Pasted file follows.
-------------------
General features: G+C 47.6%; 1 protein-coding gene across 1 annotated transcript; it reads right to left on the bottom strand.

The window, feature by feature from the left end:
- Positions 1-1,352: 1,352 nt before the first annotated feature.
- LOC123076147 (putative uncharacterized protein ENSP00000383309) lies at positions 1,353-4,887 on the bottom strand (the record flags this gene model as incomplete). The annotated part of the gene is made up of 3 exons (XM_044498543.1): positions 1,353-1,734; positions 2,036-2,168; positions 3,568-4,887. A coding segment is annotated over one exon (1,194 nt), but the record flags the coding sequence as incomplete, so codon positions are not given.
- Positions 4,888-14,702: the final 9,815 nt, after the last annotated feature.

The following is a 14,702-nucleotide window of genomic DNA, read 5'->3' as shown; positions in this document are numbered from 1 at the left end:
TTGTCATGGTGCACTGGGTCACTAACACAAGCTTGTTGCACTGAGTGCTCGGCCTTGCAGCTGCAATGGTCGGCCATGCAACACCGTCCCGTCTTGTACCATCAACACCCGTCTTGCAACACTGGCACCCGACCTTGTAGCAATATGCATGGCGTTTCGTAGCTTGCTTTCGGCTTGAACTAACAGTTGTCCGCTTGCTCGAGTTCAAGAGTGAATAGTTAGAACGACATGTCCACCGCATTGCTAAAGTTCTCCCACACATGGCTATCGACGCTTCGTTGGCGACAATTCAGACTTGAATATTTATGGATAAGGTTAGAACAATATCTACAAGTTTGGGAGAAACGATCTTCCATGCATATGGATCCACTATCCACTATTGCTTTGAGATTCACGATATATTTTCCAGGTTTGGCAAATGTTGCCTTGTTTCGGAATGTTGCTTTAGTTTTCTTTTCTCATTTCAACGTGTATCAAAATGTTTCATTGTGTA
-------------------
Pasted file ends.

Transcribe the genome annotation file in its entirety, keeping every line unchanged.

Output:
General features: G+C 47.6%; 1 protein-coding gene across 1 annotated transcript; it reads right to left on the bottom strand.

The window, feature by feature from the left end:
- Positions 1-1,352: 1,352 nt before the first annotated feature.
- LOC123076147 (putative uncharacterized protein ENSP00000383309) lies at positions 1,353-4,887 on the bottom strand (the record flags this gene model as incomplete). The annotated part of the gene is made up of 3 exons (XM_044498543.1): positions 1,353-1,734; positions 2,036-2,168; positions 3,568-4,887. A coding segment is annotated over one exon (1,194 nt), but the record flags the coding sequence as incomplete, so codon positions are not given.
- Positions 4,888-14,702: the final 9,815 nt, after the last annotated feature.

The following is a 14,702-nucleotide window of genomic DNA, read 5'->3' as shown; positions in this document are numbered from 1 at the left end:
TTGTCATGGTGCACTGGGTCACTAACACAAGCTTGTTGCACTGAGTGCTCGGCCTTGCAGCTGCAATGGTCGGCCATGCAACACCGTCCCGTCTTGTACCATCAACACCCGTCTTGCAACACTGGCACCCGACCTTGTAGCAATATGCATGGCGTTTCGTAGCTTGCTTTCGGCTTGAACTAACAGTTGTCCGCTTGCTCGAGTTCAAGAGTGAATAGTTAGAACGACATGTCCACCGCATTGCTAAAGTTCTCCCACACATGGCTATCGACGCTTCGTTGGCGACAATTCAGACTTGAATATTTATGGATAAGGTTAGAACAATATCTACAAGTTTGGGAGAAACGATCTTCCATGCATATGGATCCACTATCCACTATTGCTTTGAGATTCACGATATATTTTCCAGGTTTGGCAAATGTTGCCTTGTTTCGGAATGTTGCTTTAGTTTTCTTTTCTCATTTCAACGTGTATCAAAATGTTTCATTGTGTA